The idea that some poets in eighteenth and nineteenth century Iran revived Persian poetry by returning to the styles of the classical masters, while poets outside of Iran did not, has deeply impacted how Persian literary history has come to be written. This idea, known as the “literary return,” has left much historiogaphical debris in its wake: the conflation of Persian literary history with that of Iran’s own; the assertion of a greater proprietary right by Iran over the esteemed “masters”; and the erasure from history of many facets of Persian literary culture occurring outside of Iran’s borders. Such a rendering of Persian literary history is insufficient. This talk demonstrates how the idea of “literary return” has impacted the writing of Persian literary history and through the exploration of literary communities in eighteenth and nineteenth century argues that a more integrative approach to Persian literary history writing is needed. This talk will highlight not only literary activities in Iran but also present a case study from South India.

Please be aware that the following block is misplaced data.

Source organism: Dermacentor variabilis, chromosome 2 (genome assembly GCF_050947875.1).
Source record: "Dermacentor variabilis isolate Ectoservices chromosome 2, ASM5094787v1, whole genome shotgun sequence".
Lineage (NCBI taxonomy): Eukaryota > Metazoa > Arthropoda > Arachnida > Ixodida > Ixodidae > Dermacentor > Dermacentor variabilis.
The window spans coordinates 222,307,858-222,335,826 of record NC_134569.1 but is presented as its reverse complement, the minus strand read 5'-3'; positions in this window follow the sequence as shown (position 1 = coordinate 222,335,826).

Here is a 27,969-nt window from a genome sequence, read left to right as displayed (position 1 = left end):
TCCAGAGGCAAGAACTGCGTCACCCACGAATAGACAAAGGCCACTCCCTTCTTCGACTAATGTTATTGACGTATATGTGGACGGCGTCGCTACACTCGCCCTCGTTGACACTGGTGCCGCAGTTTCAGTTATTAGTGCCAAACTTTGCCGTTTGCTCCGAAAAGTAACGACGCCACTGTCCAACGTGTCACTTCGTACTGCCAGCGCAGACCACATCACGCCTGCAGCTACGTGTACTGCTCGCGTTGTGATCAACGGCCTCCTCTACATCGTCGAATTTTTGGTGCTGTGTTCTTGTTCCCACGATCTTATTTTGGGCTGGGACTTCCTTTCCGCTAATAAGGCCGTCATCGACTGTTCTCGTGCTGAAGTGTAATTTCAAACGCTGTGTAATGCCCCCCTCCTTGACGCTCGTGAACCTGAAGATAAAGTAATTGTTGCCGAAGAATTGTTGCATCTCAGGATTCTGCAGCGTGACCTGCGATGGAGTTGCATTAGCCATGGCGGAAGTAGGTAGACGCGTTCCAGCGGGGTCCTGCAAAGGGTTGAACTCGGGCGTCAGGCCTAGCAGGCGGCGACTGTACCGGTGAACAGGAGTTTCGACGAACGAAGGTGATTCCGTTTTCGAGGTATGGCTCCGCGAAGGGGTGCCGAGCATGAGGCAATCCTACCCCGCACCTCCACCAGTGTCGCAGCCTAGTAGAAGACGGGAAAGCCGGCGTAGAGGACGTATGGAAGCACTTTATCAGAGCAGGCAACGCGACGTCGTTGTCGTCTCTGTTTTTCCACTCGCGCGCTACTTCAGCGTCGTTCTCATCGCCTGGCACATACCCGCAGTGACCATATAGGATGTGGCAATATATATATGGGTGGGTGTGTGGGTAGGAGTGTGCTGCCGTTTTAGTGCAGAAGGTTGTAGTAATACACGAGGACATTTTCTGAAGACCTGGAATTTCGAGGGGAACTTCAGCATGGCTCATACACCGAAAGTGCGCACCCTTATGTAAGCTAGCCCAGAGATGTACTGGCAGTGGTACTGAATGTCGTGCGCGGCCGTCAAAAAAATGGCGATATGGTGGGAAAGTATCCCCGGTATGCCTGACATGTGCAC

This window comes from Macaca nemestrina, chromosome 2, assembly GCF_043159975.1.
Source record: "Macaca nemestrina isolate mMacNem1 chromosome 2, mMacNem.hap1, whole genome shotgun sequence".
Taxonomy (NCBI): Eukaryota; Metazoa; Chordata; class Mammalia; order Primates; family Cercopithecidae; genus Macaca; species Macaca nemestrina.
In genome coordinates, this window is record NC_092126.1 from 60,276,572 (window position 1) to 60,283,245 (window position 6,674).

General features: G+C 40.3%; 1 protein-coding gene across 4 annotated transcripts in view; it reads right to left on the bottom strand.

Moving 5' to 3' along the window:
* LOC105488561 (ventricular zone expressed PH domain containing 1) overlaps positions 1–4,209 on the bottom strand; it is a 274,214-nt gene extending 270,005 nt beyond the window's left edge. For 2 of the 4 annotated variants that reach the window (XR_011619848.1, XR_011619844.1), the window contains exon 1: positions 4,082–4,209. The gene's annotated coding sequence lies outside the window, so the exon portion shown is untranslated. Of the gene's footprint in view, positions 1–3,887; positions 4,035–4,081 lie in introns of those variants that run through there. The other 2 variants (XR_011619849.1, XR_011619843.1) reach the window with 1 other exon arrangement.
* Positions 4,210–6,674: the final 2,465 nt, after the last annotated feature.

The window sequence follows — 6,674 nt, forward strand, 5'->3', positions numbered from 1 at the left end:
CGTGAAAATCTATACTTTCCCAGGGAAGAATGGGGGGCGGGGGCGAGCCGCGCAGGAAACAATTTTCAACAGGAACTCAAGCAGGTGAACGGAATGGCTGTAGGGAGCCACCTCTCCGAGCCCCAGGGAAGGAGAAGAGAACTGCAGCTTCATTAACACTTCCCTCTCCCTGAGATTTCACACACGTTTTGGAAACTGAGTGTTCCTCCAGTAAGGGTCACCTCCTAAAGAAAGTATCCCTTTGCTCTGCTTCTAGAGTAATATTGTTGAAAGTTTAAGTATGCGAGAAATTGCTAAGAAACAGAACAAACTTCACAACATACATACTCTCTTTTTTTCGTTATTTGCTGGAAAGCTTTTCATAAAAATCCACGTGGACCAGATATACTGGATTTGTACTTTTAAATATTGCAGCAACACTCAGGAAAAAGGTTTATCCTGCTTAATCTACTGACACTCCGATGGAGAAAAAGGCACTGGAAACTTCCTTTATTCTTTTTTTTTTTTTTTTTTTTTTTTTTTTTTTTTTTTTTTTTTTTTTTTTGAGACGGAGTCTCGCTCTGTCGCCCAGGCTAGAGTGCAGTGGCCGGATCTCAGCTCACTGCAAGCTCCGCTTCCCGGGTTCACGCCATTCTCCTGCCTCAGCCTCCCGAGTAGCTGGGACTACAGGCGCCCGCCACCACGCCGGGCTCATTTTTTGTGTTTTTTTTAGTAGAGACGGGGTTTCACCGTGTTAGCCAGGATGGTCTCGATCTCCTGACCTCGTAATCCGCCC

Presented by: Kevin Schwartz, Kluge Fellow, United States Library of Congress